The tech sector’s fascination with tree restoration as a climate solution apparently isn’t unique to U.S. companies.
Latin America’s largest e-commerce marketplace — Mercado Libre, a company with roughly twice the market capitalization of eBay at $78 billion — is putting part of the proceeds from its $400 million sustainability bond toward two forest restoration projects in the remnants of the Atlantic Forest, which once covered 15 percent of Brazil.
Those projects are both managed under Mercado Libre’s Regenera America program, which aims to restore key ecosystems throughout the region as part of its climate action strategy, using technology from climate-tech startup Pachama to monitor and verify the progress of this work. The first two initiatives, which will receive $8 million in the first phase, aim to restore nearly 7,500 acres and more than 1 million trees.
Why would an e-commerce company get involved on the ground with a reforestation effort of this scale? Why not just buy offsets from somewhere else? From an established forest carbon marketplace? “We like to do things that are tangible,” Pedro Arnt, executive vice president and chief financial officer of Mercado Libre, told me when we chatted about the project last week.
This company is a big deal in South America with 132.5 million active users and 649.2 million items shipped during 2020. It’s growing at a rapid clip. Revenue for the fourth quarter of last year was $1.3 billion, up almost 97 percent from the year earlier.
With that furious growth rate has come the realization that Mercado Libre needs to embrace a long-term, multiyear strategy not just to reduce its absolute emissions — especially for its logistics and shipping network, where it plans a substantial electric vehicle rollout — but also to invest in initiatives that could have a positive impact on its home turf. The bond proceeds also will be used to create a lending platform for underbanked small and microbusinesses, given that close to 85 percent of the company’s sales are related to these relationships.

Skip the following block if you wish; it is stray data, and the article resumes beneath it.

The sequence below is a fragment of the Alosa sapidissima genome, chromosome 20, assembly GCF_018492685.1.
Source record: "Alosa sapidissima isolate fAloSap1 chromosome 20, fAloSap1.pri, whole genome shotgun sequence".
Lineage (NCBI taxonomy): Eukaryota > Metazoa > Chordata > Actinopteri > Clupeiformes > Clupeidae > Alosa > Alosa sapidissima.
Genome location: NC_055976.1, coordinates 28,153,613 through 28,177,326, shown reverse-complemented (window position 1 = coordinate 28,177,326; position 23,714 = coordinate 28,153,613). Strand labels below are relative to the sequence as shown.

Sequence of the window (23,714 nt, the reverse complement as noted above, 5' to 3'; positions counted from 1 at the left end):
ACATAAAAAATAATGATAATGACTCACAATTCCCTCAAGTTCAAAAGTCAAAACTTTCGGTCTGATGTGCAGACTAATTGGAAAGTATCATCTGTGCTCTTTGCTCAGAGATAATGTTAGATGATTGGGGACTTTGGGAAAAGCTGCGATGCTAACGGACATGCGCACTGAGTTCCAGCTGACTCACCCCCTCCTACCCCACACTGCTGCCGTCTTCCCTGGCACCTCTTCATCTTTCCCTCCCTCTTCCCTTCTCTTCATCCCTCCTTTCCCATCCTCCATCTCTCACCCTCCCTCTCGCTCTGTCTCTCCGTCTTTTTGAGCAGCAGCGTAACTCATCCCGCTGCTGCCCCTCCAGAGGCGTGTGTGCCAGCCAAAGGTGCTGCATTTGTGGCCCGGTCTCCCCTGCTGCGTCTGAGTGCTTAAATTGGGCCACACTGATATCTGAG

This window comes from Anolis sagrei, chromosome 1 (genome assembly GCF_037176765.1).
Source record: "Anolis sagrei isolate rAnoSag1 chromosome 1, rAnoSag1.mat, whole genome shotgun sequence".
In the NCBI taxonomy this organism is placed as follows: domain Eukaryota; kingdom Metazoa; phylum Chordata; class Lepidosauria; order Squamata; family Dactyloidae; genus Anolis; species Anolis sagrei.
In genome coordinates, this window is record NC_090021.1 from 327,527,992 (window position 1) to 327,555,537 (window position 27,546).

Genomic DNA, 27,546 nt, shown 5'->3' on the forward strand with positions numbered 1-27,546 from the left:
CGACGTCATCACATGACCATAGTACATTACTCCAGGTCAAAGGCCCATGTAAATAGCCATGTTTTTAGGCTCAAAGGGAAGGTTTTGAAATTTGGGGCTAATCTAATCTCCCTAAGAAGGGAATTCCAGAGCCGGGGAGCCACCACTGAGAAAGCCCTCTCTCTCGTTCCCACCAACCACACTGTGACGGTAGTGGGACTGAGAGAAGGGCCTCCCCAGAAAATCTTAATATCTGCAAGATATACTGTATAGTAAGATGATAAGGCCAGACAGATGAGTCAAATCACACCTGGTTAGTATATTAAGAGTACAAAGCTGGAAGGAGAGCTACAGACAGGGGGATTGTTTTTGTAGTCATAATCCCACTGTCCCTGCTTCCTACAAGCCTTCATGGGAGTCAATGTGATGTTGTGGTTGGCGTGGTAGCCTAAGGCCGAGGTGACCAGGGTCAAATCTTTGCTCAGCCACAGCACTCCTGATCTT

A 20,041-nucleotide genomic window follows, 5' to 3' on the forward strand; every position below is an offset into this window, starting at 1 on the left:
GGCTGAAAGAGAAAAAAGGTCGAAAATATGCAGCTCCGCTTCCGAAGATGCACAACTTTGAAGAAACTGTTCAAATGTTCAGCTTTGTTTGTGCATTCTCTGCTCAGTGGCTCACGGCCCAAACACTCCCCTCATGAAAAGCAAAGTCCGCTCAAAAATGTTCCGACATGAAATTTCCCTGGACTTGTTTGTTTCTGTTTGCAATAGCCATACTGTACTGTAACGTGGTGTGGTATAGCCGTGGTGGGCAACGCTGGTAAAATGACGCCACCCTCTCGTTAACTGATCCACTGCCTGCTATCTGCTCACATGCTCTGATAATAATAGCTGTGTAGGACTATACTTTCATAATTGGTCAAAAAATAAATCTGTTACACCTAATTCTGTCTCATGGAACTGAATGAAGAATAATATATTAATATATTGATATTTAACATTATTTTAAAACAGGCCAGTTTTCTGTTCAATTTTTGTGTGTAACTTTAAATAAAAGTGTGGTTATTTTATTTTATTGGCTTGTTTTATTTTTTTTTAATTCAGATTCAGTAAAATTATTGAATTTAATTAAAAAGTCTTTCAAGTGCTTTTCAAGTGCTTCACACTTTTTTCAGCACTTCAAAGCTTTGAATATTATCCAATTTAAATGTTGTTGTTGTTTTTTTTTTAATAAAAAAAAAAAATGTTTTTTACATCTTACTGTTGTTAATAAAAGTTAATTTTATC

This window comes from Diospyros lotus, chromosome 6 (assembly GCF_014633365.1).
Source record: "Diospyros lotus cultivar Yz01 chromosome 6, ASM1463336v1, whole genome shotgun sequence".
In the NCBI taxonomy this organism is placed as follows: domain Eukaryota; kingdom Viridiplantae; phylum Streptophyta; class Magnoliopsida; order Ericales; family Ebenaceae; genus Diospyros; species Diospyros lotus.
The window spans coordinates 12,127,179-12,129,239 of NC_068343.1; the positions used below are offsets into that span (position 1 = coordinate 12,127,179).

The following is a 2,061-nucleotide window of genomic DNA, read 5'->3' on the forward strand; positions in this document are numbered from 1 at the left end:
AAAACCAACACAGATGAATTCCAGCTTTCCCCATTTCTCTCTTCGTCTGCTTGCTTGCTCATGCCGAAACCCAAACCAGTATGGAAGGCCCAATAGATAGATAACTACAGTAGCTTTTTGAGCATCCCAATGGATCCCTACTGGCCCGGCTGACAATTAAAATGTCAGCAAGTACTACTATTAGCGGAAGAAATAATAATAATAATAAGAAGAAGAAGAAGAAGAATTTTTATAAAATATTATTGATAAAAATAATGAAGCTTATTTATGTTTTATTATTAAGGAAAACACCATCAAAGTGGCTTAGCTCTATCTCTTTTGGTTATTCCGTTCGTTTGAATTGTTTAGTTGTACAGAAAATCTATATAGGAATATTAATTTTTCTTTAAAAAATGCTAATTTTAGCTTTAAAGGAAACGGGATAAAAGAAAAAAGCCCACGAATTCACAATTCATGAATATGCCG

We liked to be able to choose and engage in the biomes that we were helping preserve, near our consumers, but also that might be impacted by our emissions.
The forest projects were chosen after hours of internal debate, according to Arnt. “We liked to be able to choose and engage in the biomes that we were helping preserve, near our consumers, but also that might be impacted by our emissions,” he said. “We wanted to get into the mud and get dirty.”
Of course, there’s also the expectation, with Pachama’s involvement, that these projects will originate new carbon offsets, which are in increasingly short supply as big businesses shower the world with net-zero pledges. That, of course, will benefit Mercado as its sales — and emissions — grow. “The big problem in this market is that there aren’t enough projects,” said Diego Saez-Gil, co-founder and CEO of Pachama.
Both Atlantic Forest efforts promise a big impact, not just in terms of restoration but also in terms of environmental justice. The first, the Mantiqueira Conservation Project managed by The Nature Conservancy, is focused on a mountainous region that supplies water for cities including Sao Paolo, Campinas and Rio de Janeiro. Among other things, the developers are exploring how to give landholders and Indigenous communities there economic credit for restoration activities, such as planting fruit or cocoa trees. The second, the Corridors for Life Project run by Instituto de Pesquisas Ecologicas, aims to recreate wildlife corridors important for regenerating biodiversity within coastal forests that have been encroached upon by farmland and ranches.
“Part of what seduced us was that it had this element of working with small landowners and farmers,” Arnt said.
By directly engaging with Pachama to monitor the work through its network of satellites and artificial intelligence technologies, Mercado Libre expects to have a much more real-time view into how its efforts directly affect the region’s restoration. “Hopefully it sets a new standard for companies,” Saez-Gil told me. Which body will be used to certify any credits that originated? That’s apparently a question for another day.
What makes this initiative stand out for me isn’t just that it represents a relatively unique approach to corporate support of forest restoration but that it’s being made by an influential company within the region, one that could have the power to inspire behavior changes by other South American businesses.